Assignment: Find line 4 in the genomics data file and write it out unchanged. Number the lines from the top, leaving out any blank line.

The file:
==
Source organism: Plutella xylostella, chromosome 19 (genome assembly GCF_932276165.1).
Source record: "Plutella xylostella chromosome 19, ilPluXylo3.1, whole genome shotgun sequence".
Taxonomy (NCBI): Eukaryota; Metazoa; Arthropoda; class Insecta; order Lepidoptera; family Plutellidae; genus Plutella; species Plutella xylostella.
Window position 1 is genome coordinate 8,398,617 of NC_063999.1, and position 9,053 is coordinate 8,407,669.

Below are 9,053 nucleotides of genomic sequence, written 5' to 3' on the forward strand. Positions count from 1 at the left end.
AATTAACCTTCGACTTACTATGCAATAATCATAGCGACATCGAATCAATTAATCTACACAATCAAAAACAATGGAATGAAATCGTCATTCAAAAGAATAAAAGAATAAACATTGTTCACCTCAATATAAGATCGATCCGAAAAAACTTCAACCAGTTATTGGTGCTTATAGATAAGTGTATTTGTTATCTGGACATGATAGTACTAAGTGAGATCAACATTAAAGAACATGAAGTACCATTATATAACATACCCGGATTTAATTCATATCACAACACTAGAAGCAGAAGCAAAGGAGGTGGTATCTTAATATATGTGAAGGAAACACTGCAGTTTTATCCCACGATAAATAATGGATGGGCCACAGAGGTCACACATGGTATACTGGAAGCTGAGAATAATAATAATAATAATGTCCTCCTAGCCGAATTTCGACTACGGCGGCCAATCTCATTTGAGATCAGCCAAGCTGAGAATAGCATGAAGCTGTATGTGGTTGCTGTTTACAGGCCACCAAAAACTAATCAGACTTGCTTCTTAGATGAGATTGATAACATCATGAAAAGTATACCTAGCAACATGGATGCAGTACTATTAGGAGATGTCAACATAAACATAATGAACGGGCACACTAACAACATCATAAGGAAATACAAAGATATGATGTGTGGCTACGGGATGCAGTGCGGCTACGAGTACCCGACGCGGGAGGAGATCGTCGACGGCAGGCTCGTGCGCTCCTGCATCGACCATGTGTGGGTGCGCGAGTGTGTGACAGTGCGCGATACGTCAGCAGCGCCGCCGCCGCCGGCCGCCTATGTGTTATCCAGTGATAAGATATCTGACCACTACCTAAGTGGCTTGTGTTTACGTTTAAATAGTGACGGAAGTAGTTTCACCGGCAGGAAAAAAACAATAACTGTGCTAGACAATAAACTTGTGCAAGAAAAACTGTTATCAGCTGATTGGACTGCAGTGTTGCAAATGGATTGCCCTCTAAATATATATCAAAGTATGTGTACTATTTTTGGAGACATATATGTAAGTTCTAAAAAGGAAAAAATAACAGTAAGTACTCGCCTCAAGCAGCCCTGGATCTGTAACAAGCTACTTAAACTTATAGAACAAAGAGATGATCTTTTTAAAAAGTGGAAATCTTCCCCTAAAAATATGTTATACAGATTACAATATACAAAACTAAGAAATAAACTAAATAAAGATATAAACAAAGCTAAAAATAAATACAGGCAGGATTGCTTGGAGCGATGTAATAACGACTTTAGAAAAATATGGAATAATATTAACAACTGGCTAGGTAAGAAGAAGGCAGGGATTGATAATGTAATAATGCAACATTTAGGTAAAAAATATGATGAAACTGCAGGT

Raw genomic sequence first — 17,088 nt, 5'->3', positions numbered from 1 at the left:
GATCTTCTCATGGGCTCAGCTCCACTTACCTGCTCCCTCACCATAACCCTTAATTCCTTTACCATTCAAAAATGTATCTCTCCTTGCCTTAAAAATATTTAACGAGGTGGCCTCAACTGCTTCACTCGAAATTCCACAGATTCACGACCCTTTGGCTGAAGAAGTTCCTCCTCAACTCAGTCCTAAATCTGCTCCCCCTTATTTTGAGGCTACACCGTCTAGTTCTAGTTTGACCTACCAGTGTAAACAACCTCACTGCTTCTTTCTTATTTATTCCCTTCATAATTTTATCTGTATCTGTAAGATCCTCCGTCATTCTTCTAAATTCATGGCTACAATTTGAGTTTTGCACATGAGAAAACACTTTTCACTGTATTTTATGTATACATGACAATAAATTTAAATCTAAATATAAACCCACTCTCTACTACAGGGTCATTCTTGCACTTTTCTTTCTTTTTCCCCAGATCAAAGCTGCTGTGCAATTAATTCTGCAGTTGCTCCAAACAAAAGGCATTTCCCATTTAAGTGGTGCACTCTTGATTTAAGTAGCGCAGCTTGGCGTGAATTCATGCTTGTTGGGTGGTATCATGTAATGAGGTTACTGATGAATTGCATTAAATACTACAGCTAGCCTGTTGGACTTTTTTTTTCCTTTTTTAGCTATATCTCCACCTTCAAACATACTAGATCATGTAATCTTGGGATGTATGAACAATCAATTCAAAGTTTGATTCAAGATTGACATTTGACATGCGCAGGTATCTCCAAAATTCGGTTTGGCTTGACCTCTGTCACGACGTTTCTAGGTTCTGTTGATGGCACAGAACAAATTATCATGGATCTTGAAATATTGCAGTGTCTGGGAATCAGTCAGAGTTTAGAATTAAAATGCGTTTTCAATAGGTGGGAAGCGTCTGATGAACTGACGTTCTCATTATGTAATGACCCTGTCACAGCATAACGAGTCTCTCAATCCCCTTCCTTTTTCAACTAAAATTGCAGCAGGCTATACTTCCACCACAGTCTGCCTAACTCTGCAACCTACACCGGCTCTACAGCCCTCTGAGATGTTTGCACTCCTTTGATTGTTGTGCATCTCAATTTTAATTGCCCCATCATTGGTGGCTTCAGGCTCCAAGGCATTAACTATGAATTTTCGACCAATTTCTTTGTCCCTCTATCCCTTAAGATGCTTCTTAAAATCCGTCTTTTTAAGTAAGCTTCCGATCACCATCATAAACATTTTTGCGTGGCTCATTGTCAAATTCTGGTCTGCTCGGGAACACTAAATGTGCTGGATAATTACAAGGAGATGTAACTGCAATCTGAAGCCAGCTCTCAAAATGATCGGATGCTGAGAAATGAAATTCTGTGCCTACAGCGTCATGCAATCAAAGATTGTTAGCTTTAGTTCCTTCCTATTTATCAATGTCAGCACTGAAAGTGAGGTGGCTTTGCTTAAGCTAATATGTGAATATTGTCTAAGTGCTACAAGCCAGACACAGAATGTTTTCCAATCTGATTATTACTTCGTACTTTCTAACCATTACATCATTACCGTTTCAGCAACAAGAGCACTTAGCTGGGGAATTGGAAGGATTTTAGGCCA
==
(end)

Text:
Window position 1 is genome coordinate 8,398,617 of NC_063999.1, and position 9,053 is coordinate 8,407,669.